1. The Ampatuan massacre claimed many victims. Fifty-eight (58) unarmed victims were kidnapped and then killed on 23 November 2009 in Ampatuan town in Maguindanao province. Thirty-two (32) were members of the media who had accompanied the Mangudadatu family to file the certificate of candidacy for governor of then-vice mayor of Buluan Esmael “Toto”Mangudadatu. Moreover, six (6) of the victims were not part of the Mangudadatu convoy at all. One body was never found.
2. The victims were brutally treated. After they were shot, they were dumped and buried, along with the vehicles in which they rode, in three holes dug using a backhoe. The backhoe, which was owned by the Maguindanao provincial government, became an icon of the horrifying attack and its premeditated nature.
3. In 2019, ten years after, only 57 victims were recognized because of the absence of the body of Reynaldo Momay, who was among the 32 media persons killed. The families of the victims still struggle with the horrifying event in 2009 and its effects. In the words of Ma. Reynafe Castillo, the daughter of unrecognized victim Momay, “To forget is not an option, what I’m doing now is to fight forward.”
4. The massacre has been dubbed as the “deadliest single attack on journalists” in history by the Committee to Protect Journalists.It dramatized the “culture of impunity” where those who do wrong do so believing that they will go unpunished because of their power and connections.
5. Despite the high profile nature of the case, justice took a decade to run its course. A special court was created and a trial held for 10 years in Camp Bagong Diwa in Taguig City. On 19 December 2019, the Regional Trial Court Branch 221 found the three brothers Andal Ampatuan Jr (former mayor of Datu Unsay municipality), Anwar Ampatuan Sr (former mayor of Shariff Aguak town), and Zaldy Ampatuan (former governor of ARMM), and 41 others, guilty of 57 counts of murder.
6. It has been referred to as the “worst election-related violence in the Philippines.” It spotlighted how deadly elections can be in the Philippines where the private armed groups of political clans wreak havoc on each other and on civilians in their battle for power and legitimacy.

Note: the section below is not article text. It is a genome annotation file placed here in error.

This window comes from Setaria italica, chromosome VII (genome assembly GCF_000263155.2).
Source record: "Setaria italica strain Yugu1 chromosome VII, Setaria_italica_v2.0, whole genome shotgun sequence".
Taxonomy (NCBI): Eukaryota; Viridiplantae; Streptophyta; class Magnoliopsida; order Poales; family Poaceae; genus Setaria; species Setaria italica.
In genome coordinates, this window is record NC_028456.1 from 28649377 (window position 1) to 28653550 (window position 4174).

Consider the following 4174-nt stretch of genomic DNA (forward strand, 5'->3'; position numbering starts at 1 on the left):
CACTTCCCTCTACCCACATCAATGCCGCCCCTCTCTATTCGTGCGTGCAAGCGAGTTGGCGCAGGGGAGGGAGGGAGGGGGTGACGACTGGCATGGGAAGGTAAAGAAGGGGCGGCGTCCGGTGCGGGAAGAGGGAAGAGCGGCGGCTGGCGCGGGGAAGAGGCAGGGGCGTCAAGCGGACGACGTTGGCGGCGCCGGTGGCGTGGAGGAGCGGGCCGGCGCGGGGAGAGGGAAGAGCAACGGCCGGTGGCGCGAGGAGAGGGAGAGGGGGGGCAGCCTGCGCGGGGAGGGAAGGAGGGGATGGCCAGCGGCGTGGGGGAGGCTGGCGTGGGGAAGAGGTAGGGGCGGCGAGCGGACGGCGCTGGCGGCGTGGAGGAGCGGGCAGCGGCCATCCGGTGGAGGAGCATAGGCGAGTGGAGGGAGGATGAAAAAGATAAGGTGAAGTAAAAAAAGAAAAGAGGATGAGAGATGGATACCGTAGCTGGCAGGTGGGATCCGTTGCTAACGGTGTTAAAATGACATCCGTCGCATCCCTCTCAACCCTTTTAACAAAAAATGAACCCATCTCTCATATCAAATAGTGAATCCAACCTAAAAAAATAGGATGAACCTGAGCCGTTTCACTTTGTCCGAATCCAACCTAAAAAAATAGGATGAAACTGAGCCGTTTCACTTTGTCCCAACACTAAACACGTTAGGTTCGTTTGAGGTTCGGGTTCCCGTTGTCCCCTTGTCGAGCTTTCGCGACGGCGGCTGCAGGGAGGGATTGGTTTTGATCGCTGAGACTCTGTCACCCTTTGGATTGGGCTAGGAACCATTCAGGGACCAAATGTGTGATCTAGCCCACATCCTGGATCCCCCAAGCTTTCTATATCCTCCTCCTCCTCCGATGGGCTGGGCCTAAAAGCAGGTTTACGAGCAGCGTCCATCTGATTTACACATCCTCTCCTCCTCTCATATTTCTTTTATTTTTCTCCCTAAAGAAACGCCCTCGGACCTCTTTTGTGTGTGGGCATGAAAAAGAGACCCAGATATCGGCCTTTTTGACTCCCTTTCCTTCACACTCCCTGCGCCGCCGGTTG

7. 15 of the 58 victims were women, including Bai Genalin Mangudadatu, the wife, and two sisters of now Congressman Toto Mangudadatu. Witnesses spoke of the violent treatment of the women: one woman was allegedly shot in the mouth, another between her legs. As we observe the 18-Day Campaign to End Violence Against Women beginning 25 November 2021, let us remember the women victims of the Ampatuan massacre and work towards a society where women and girls are safe in public spaces, workplaces, schools, and also online. This protection should be extended to members of the LGBTQIA community and boys.
8. The 2009 massacre was also a symbol of how women can become unwitting pawns in violent political conflicts who mainly involve men actors. Many women who, in their own rights, are capable of seeking public office unfortunately become mere placeholders or seat warmers until the male members of their families become eligible to run.
9. It was not just a simple case of rido or conflict between two clans: the Ampatuans versus the Mangudadatus. A deeper analysis showed how national political actors and developments enabled the rise of the Ampatuans. National government turned a blind eye as the clan accumulated firearms; operated a private army of reportedly 5,000 militia, police, and military personnel; and committed many acts of human rights violations against civilians—in exchange for clan support during elections. The Ampatuans controlled Maguindanao for two decades and 18 mayors of municipalities within the province were reported to be members of the clan.
10. It’s been said that the massacre allowed a test-run of the use of the President’s powers under the 1987 Constitution to declare a state of emergency and martial law. Then-President Gloria Arroyo put the province of Maguindanao under a state of emergency on 24 November 2009 and then under martial law on 4 December 2009, which was lifted nine days later, on 13 December 2009.
Years later, President Duterte put the entire Philippines under a state of emergency with the issuance of Proclamation 55 in September 2916 as a response to a bombing in Davao City. He also issued Proclamation No. 216 which put the whole of Mindanao under martial law beginning 23 May 2017 until 31 December 2019. What is the status of Proclamation 55? If it is still in effect, why?
11. We will be celebrating the 23rd Mindanao Week of Peace from 25 November to 1 December 2021 with the theme “Compassion and justice, resilience and healing for All.” Let us continue to work effectively together so that compassion, justice, resilience, and healing are extended to the families of the victims of the Ampatuan massacre.
12. The quest for justice for all 58 victims continues with the #Fightfor58 campaign of the media community, the Justice Now Movement of the families of the media workers, and the intention to file a second wave of cases against those who were allegedly responsible for planning, carrying out, and covering up the crime.
Victoria Mags Z. Maglana is a development worker, peace advocate, and convener of Konsensya Dabaw. She is a candidate for Davao City’s first district Representative contesting incumbent Paolo Duterte.